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Popular seed-sharing program at Edmonton Public Library comes to an end

Edmonton’s free seed library has closed, a victim of its own success. 

“The interest was there; it was huge, lots of demand for the seeds,” Jessica Niemi, associate manager at the Stanley A. Milner Public Library, told CBC’s Edmonton AM.

“Ultimately, we found the demand was so high that the library just couldn’t keep up.”

A community program, the seed library pilot was launched in 2022 as a partnership between Edmonton Public Library and other local organizations.

The idea was to connect the community with free seeds. 

The problem was that the library wasn’t able to replenish seeds fast enough to meet demands, Niemi said. 

A drawer of seeds, catorgized alphabetically.
The project was designed to connect gardeners with local seed-saving experts. (David Bajer/CBC)

The seed library aimed to address issues of food insecurity by encouraging people to grow their own vegetables, herbs, flowers or shrubs. Seeds were labelled and stored alphabetically in the drawers of a card catalogue.

It was free to all users. People could check out the seeds through their library membership to be grown at home. 

In return, the library asked borrowers to harvest seeds from their plants to replenish the community stock. Collected seeds were to be stored in sealed container in a cool, dry and dark place.

Niemi said the library was finding it hard to replenish its stock, and the borrowing process was confusing customers. 

Edmonton AM7:01Seed library can’t keep up

A seed library in downtown Edmonton shut down after finding there were too many customers and not enough seeds

“There were a lot of disappointed people coming in to our city library and finding it was empty,” Niemi said. 

When it came to the end of the pilot’s first year, Niemi said the library re-evaluated the program.

With many other organizations offering their own versions of the seed library, it was decided that EPL should act as a connector with local experts instead. 

“When we set out to build this pilot, the goals of it were really related to growing awareness of seed diversity, climate resilience, things like horticulture and public literacy related to food,” Niemi said.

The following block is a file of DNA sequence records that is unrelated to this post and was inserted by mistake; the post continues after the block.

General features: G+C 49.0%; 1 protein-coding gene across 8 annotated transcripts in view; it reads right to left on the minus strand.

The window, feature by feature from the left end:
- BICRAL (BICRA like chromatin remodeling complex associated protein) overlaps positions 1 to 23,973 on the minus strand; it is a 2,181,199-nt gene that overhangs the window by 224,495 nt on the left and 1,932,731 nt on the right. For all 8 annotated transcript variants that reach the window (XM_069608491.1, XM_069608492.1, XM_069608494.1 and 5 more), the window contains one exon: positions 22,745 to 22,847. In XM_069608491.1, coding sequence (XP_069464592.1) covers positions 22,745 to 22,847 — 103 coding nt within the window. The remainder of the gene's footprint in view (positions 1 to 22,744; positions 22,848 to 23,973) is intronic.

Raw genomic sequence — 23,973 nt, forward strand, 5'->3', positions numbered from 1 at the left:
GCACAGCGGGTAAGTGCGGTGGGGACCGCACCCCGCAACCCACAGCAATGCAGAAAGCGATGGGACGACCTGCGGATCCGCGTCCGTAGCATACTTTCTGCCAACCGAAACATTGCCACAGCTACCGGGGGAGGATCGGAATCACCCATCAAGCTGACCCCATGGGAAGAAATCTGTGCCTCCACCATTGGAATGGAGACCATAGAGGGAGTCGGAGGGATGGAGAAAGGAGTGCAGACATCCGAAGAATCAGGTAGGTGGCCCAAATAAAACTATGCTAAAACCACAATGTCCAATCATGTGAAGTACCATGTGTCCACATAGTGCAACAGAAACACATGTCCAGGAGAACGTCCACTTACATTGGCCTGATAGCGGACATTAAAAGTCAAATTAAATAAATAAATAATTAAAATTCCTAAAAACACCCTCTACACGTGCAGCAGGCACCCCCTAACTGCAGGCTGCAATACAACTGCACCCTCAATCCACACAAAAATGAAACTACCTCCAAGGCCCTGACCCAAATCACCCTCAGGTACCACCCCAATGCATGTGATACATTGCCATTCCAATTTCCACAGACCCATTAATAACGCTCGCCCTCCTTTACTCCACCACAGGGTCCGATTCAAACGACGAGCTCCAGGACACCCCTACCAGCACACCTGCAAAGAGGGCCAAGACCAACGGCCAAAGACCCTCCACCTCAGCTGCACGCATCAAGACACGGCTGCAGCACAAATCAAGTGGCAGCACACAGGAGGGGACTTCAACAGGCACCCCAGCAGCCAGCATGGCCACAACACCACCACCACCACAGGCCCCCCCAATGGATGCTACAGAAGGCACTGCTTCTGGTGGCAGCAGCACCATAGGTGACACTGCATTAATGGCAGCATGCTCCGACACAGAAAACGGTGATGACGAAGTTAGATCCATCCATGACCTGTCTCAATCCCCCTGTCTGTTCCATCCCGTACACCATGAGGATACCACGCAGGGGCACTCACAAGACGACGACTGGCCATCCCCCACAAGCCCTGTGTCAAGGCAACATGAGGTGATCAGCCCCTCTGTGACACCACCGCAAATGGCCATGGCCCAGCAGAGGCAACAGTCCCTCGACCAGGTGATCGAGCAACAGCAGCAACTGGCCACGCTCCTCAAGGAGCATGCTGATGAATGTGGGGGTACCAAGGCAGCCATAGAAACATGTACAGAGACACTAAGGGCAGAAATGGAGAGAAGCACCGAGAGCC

“It didn’t actually meet the goals, unfortunately.”

About accessibility 

Wendy Sauvé, one of the organizers of Seedy Sunday in Edmonton, said she is disappointed the program has ended.

“We knew it was very popular. The need for seed sharing was very high,” she said.

Sauvé said other existing programs don’t replace the library’s efforts. Seedy Sunday is a single-day event. Another organization, Seeds of Diversity, is not set up to be a community seed save-and-share program, she said.

Master gardener and urban farmer Dustin Bajer said he wanted to see the seed library continue. 

He was part of the committee that launched the program last year. 

“It was sort of a good problem to have,” he said. “I think over time we probably could have built up some education around seed saving.”

A man standing beside a tree
Master gardener and urban farmer Dustin Bajer said he wanted to see the seed library continue. (Submitted by Dustin Bajer)

Bajer said the library is the ideal space for seed saving, because it has rebranded itself into a community hub for resources.

He said it’s all about accessibility, adding that institutions like libraries are ideal for a seed-saving program.   

“I think if anything it’s demonstrated the need and desire for it,” he said. 

Other libraries, such as those in Calgary, St. Albert and Camrose, have successfully implemented seed libraries into their regular services. 

Sauvé said she is hoping EPL will reach out to the group again and discuss other ways to continue the seed library. 

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